Article

TIP maker and TIP marker; EB1 as a master controller of microtubule plus ends

Department of Biological Sciences, University of Notre Dame, Notre Dame, IN 46556, USA.
The Journal of Cell Biology (Impact Factor: 9.69). 11/2005; 171(2):197-200. DOI: 10.1083/jcb.200509150
Source: PubMed

ABSTRACT The EB1 protein is a member of the exciting and enigmatic family of microtubule (MT) tip-tracking proteins. EB1 acts as an exquisite marker of dynamic MT plus ends in some cases, whereas in others EB1 is thought to directly dictate the behavior of the plus ends. How EB1 differentiates between these two roles remains unclear; however, a growing list of interactions between EB1 and other MT binding proteins suggests there may be a single mechanism. Adding another layer of complexity to these interactions, two studies published in this issue implicate EB1 in cross-talk between mitotic MTs and between MTs and actin filaments (Goshima et al., p. 229; Wu et al., p. 201). These results raise the possibility that EB1 is a central player in MT-based transport, and that the activity of MT-binding proteins depends on their ability or inability to interact with EB1.

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    • "EB1 localizes to the microtubule plus end, at least in part, by recognizing the nucleotide state of tubulin in the microtubule lattice [Zanic et al., 2009; Maurer et al., 2011, 2012]. There is evidence that the EB1 N-terminal domain binds to the microtubule preferentially through interactions with the GTP-rich cap, whereas the C-terminal domain acts as a microtubule tip localization signal and enables binding to many other 1TIPs [Hayashi and Ikura, 2003; Vaughan, 2005; Honnappa et al., 2009; Zanic et al., 2009]. EB1 impacts numerous biological functions including the suppression of microtubule dynamic instability [Manna et al., 2008], regulation of microtubule dynamics and chromosomal stability [Leterrier et al., 2011], as well as maintenance of cell polarity through activation of protein kinase C [Schober et al., 2012]. "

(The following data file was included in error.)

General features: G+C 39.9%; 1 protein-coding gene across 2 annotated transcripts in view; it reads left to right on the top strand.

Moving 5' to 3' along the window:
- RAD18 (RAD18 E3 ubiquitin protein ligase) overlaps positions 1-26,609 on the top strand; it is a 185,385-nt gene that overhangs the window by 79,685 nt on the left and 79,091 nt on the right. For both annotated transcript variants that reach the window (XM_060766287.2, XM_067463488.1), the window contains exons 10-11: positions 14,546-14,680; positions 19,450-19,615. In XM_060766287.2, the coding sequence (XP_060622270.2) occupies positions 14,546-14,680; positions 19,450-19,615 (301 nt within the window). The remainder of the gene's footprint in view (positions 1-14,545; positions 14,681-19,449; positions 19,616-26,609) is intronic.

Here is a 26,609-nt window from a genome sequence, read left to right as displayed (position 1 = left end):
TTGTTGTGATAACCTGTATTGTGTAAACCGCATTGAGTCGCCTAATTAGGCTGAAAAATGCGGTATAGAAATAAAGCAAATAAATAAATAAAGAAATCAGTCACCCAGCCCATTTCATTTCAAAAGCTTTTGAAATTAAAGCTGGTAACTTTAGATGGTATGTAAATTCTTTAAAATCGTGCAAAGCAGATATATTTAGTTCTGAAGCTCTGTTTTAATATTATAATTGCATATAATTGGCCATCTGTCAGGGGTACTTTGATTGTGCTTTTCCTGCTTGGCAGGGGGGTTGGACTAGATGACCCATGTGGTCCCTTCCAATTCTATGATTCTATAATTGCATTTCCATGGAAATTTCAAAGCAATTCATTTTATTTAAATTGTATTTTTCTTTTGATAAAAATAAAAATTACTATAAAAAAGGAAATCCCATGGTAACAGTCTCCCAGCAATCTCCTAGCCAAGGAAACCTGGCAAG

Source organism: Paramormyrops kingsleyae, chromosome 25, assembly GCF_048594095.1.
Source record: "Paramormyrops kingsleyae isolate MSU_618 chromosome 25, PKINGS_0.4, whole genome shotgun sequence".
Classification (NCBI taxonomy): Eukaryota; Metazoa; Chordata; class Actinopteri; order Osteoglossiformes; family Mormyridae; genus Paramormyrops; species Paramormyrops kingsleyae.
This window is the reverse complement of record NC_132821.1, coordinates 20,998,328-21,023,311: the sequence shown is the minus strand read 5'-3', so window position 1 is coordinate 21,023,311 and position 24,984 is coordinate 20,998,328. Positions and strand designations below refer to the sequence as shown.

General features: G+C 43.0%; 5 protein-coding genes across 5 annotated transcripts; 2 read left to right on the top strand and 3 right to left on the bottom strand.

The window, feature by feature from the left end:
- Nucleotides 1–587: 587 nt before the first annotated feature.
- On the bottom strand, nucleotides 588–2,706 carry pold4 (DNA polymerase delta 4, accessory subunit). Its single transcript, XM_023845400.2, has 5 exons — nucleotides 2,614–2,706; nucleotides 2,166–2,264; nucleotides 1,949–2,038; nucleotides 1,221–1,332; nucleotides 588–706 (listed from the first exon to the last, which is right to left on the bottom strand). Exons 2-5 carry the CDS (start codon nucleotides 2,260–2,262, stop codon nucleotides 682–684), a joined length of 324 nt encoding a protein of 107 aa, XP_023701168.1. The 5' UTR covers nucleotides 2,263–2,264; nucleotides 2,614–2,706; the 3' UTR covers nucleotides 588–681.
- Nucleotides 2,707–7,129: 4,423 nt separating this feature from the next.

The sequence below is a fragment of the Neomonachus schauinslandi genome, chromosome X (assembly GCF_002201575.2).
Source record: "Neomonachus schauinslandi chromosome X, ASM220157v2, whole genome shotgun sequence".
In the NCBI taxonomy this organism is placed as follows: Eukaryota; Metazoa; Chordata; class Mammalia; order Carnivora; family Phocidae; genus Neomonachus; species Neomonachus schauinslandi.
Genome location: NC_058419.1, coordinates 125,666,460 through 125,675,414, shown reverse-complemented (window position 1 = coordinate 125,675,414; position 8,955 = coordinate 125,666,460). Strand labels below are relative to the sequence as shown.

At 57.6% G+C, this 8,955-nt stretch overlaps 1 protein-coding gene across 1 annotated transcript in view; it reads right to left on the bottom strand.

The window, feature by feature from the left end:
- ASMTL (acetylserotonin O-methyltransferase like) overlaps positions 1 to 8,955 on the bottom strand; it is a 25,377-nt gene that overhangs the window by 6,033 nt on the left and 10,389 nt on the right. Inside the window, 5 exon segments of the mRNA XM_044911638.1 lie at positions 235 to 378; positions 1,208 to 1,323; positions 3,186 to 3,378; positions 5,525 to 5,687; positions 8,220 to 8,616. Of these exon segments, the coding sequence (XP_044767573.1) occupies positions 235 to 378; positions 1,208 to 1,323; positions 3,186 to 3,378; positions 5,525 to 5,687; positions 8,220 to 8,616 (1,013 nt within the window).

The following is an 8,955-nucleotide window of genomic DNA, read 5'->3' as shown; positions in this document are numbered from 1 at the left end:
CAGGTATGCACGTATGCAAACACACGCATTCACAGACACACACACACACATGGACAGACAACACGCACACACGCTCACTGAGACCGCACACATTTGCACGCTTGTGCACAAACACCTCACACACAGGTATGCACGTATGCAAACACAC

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    • "eb1 triple-mutants exhibit only mild phenotypes associated with root responses to touch and gravity (Bisgrove et al. 2008). EB1 proteins associate with plus ends of MTs where they regulate polymerization rates (Tirnauer et al. 2004), they serve as integrators of protein complex assembly at MT plus ends (Vaughan 2005), and they facilitate the delivery of proteins to specific sites at the cortex (Canman et al. 2003). To date, the significance of EB1 localization at the PPB is not resolved, although reports on a subtype of EB1c in Arabidopsis suggest some function in spindle formation (Komaki et al. 2010). "
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